And in this it means we cannot deliver on what the leave campaign have promised. We won't be having a bonfire of regulations, we won't be spending much less on international cooperation and it is difficult to see where restricting freedom of movement adds any value. At best it just means more automation of low skilled work, requiring highly skilled technicians. Those jobs are not going to go to the impoverished and disenfranchised peoples of Hull, Sunderland and Stoke on Trent. So what have we solved by leaving the EU? Superficially, not very much.
What it does do is give us room to innovate and space to reinvent but in and of itself, leaving the EU solves nothing at all. What replaces it is what matters. In this we are not going to see any material changes to supply chains or employment distribution and we are certainly not going to see any major shifts unless we look at our industrial policy and look at delondonising the economy. That is where we will need some radical thinking. We will need to decide how we bring the rest of the country back into the main economy.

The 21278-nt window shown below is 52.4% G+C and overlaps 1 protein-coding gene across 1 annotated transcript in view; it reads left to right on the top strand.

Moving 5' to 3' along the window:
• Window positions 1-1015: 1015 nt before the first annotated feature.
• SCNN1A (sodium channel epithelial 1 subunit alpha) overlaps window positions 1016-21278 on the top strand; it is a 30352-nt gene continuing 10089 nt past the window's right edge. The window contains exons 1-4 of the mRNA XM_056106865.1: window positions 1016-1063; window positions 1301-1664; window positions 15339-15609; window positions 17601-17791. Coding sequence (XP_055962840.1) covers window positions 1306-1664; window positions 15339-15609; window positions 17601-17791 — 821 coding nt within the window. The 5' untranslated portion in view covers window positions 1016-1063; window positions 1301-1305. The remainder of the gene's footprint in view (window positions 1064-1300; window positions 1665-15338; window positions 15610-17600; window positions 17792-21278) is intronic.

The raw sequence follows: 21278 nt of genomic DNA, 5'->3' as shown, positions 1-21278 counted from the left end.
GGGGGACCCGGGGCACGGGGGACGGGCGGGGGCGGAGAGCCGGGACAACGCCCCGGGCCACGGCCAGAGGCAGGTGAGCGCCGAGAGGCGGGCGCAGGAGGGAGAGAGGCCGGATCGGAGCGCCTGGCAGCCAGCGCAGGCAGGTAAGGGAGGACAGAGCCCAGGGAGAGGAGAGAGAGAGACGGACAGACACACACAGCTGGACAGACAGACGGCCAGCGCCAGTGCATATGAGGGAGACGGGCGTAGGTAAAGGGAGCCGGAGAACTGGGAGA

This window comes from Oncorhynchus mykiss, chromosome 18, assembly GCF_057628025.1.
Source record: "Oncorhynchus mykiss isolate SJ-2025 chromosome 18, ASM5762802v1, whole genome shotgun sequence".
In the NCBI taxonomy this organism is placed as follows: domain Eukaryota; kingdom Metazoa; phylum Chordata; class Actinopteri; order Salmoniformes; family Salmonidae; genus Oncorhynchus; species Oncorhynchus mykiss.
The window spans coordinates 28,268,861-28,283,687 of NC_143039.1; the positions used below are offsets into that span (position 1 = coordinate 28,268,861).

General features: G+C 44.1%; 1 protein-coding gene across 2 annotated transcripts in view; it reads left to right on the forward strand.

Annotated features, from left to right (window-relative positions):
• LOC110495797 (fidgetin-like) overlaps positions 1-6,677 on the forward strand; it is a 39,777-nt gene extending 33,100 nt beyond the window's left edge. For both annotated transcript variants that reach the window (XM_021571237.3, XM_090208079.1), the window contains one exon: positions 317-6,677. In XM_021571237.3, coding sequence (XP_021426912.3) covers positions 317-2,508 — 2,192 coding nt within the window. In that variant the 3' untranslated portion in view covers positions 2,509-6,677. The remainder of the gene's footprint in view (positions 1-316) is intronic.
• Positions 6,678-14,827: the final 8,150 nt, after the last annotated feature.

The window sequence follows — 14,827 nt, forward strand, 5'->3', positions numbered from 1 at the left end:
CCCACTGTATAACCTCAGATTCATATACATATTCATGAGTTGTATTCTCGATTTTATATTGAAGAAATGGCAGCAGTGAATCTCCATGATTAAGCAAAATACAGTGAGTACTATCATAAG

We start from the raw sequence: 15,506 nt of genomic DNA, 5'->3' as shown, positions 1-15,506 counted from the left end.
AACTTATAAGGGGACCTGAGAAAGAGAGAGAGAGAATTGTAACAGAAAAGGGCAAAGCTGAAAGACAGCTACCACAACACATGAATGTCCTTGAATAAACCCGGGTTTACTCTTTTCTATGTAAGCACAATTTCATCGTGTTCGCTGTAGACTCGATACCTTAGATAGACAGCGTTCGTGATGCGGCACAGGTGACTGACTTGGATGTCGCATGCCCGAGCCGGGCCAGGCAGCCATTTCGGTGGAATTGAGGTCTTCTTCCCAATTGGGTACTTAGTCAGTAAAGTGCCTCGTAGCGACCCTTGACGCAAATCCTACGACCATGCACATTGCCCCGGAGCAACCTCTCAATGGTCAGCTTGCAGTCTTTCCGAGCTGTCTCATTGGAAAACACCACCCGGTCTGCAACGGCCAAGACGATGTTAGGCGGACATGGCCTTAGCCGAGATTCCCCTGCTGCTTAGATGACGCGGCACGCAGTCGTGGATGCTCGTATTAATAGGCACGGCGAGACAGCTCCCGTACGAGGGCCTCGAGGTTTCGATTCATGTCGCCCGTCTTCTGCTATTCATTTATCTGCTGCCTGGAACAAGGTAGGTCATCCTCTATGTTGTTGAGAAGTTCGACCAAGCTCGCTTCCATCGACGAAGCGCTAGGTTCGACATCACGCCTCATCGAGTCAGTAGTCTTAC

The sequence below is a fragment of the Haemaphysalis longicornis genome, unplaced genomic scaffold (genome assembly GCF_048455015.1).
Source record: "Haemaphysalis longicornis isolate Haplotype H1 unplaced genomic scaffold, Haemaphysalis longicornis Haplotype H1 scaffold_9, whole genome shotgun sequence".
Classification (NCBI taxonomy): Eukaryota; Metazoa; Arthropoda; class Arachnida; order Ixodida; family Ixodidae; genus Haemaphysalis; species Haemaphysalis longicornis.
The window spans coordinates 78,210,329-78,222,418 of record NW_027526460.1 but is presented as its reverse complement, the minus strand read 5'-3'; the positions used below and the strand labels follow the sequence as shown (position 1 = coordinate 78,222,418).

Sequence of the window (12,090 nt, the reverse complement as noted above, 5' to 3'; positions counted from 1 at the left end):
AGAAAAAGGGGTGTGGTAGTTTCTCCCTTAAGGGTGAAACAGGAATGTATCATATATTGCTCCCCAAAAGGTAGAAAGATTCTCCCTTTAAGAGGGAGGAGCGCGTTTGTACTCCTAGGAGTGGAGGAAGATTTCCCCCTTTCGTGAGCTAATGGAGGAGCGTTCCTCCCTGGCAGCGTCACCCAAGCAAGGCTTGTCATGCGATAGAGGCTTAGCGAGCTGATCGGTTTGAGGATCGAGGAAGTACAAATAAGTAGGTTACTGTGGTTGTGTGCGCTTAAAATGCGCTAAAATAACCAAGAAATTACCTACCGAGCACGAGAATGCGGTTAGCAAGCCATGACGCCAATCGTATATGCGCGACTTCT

But that is for later. Right now we have a tangled mess to unpick. We do not have the luxury of hacking at it with an axe. We have to do this slowly and carefully and with patience and skill. There is no use at all in repeating empty mantras about deregulation and spending more on the NHS. None of this relates to reality.
And in part we have a bit of a dilemma here. What matters more? Taking back control or ensuring things still work? If it's both then we need a coherent idea of what we want and a plan to get it - and given the marginal differences it will actually make you'd better have something in mind that makes it worth the trouble. This is why we don't want Andrea Leadsom as PM and this is why we need a lot fewer moronic articles from the Spectator. As to invoking Article 50 now, well, good luck with that. You might want to give it a little more thought before you do.